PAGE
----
We caught up with Midwich Business Manager, Ross Floyd, to discuss how the World Cup will spur investment in display technologies. He explained that as bars and businesses vie to attract customers and keep employees engaged across the UK, we will see a new surge of sales.
During any major sporting event – but especially in the UK – eyes will be glued to screens, wherever those screens are. From retail to corporate lobbies, from waiting rooms to pubs and bars, displays will be the centre of attention.
“A World Cup is always a busy time for sales of new display technology but this time the buzz is special because quite simply the visual presentation of all product is a lot better than four years ago with price points that are more accessible for larger screens,” says Midwich Business Manager, Ross Floyd.
Although the BBC and ITV are currently not expected to broadcast the games in either 4K/Ultra HD resolution or High Dynamic Range (HDR), the ability of 4K/Ultra HD displays to upscale content, makes the games ideal for screens of 55-in and up – often favoured in these environments, because the improvement in clarity and sharpness becomes more marked with each increasing inch.
“What will drive sales of large format displays, LED screens, TVs, videowalls and projectors will be organisations looking to draw a crowd,” says Floyd. “Savvy leisure and hospitality venues will want to intensify their activity around the World Cup when consumers are looking to spend, or in the case of many business, provide facilities for employees to stay abreast of the action.
“When those customers do invest, it seems likely that they’ll invest in the newest technologies – so, indirectly, the World Cup will propel the acquisition of 4K, HDR screens, and projectors.”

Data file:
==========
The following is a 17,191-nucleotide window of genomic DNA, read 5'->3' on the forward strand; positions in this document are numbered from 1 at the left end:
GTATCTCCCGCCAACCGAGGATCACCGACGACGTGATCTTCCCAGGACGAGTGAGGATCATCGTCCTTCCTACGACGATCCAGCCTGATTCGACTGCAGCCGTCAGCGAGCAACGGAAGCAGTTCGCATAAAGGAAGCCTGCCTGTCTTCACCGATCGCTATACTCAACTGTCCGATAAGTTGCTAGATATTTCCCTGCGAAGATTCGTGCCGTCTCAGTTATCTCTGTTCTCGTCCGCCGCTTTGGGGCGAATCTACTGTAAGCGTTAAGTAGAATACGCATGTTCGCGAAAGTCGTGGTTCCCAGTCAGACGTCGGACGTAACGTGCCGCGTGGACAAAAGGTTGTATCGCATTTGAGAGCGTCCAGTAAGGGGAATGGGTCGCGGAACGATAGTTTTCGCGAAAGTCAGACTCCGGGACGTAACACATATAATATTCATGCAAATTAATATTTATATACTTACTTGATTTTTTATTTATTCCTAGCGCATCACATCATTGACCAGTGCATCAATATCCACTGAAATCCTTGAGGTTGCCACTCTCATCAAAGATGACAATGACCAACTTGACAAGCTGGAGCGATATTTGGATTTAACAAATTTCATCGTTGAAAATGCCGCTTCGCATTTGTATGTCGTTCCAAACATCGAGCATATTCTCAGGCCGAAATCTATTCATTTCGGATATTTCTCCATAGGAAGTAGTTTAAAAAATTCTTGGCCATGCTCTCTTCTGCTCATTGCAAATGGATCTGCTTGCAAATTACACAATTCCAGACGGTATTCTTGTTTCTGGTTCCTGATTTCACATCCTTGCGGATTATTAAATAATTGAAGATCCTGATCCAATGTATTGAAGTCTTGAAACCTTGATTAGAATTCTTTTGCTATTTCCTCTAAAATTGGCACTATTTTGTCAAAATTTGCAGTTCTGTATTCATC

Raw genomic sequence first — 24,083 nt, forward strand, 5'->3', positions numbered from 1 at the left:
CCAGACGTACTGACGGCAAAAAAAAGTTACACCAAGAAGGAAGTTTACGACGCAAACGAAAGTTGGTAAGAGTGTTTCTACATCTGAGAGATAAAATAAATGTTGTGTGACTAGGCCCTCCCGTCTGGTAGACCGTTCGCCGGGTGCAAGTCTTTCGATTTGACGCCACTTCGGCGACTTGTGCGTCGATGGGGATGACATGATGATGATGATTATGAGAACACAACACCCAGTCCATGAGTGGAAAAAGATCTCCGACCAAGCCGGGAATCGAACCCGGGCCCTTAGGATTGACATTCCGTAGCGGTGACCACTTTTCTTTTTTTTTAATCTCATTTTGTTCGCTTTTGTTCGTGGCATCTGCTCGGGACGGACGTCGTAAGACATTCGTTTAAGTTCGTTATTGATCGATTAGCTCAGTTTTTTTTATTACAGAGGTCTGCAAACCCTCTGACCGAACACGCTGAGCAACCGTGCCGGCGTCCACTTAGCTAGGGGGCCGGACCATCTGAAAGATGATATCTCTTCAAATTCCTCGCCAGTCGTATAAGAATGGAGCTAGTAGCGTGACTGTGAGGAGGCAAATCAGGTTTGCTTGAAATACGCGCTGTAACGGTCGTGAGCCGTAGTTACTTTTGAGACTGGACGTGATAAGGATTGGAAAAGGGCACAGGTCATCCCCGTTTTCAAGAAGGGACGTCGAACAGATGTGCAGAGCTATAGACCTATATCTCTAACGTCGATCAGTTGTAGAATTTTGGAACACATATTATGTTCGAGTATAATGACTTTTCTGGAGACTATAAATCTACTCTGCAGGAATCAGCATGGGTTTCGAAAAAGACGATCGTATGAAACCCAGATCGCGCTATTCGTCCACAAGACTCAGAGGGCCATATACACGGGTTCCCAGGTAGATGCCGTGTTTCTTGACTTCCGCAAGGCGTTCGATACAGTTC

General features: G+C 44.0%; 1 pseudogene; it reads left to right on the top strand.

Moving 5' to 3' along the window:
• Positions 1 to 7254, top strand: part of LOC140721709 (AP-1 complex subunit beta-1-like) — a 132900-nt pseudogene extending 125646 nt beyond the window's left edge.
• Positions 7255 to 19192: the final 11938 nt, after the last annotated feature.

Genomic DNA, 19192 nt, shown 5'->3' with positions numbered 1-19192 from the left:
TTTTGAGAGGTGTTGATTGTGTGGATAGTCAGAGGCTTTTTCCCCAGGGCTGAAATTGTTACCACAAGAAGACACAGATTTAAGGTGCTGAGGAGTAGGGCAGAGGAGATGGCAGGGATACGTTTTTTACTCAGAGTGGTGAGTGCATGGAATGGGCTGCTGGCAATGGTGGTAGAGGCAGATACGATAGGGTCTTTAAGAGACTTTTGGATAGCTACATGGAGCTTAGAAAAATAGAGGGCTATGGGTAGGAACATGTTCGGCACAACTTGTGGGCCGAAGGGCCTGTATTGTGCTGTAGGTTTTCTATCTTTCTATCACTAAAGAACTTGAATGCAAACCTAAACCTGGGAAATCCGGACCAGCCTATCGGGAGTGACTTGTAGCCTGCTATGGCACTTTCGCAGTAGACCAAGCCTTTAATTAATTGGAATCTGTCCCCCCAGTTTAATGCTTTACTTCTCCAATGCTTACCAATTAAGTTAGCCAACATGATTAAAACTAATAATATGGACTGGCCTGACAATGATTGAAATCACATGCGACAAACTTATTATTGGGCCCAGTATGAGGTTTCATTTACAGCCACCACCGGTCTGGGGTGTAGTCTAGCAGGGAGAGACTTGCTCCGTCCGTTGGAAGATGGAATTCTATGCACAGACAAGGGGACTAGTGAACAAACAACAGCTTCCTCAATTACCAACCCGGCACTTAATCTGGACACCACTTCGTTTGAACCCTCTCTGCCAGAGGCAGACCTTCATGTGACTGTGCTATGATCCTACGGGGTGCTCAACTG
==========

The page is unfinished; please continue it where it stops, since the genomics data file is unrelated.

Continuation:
LED screens excel at delivering fast-moving sports action, while videowalls lend themselves to a host of creative ways of showing football. And, in hotels and leisure centres, in-house TV screens will likely be devoted to the wall-to-wall coverage.
“The World Cup won’t just be an opportunity for large flat panel displays to shine,” says Floyd. “Projectors are likely to benefit, not least because of their ability to deliver significantly larger images where 4K makes a real difference – and, at the bigger sizes, most cost effectively.”
“Then there’s audio, without which the visual experience is diminished. With great audio the package is enhanced. Audio should be given as much, if not more, consideration than the screen.”
Mounts and stands are the unsung heroes of AV installs, along with the carts, the cables and the countless other pieces of equipment that enable everything to work the way it should.
“As a rule of thumb, we recommend leaving 10% of your customer’s AV budget to accessories,” he advises.
Ideally, procurement should be before the end of April, with product installed and tested through May to be in good time for kick off. To help resellers, Midwich is running a dedicated marketing campaign in the run up to the tournament with bespoke brochures on key equipment and terminology as needed.
“Ultimately, we can supply the product as well as all the essential accessories from optical cabling and bracketry to audio, but more importantly we have technical specialists on hand and able to visit dealers and advise on a particular technology or install. We are there to help. The real Midwich value is in our people.”
This article is taken from our recent World Cup InAVate feature. Click the image below to view the whole supplement: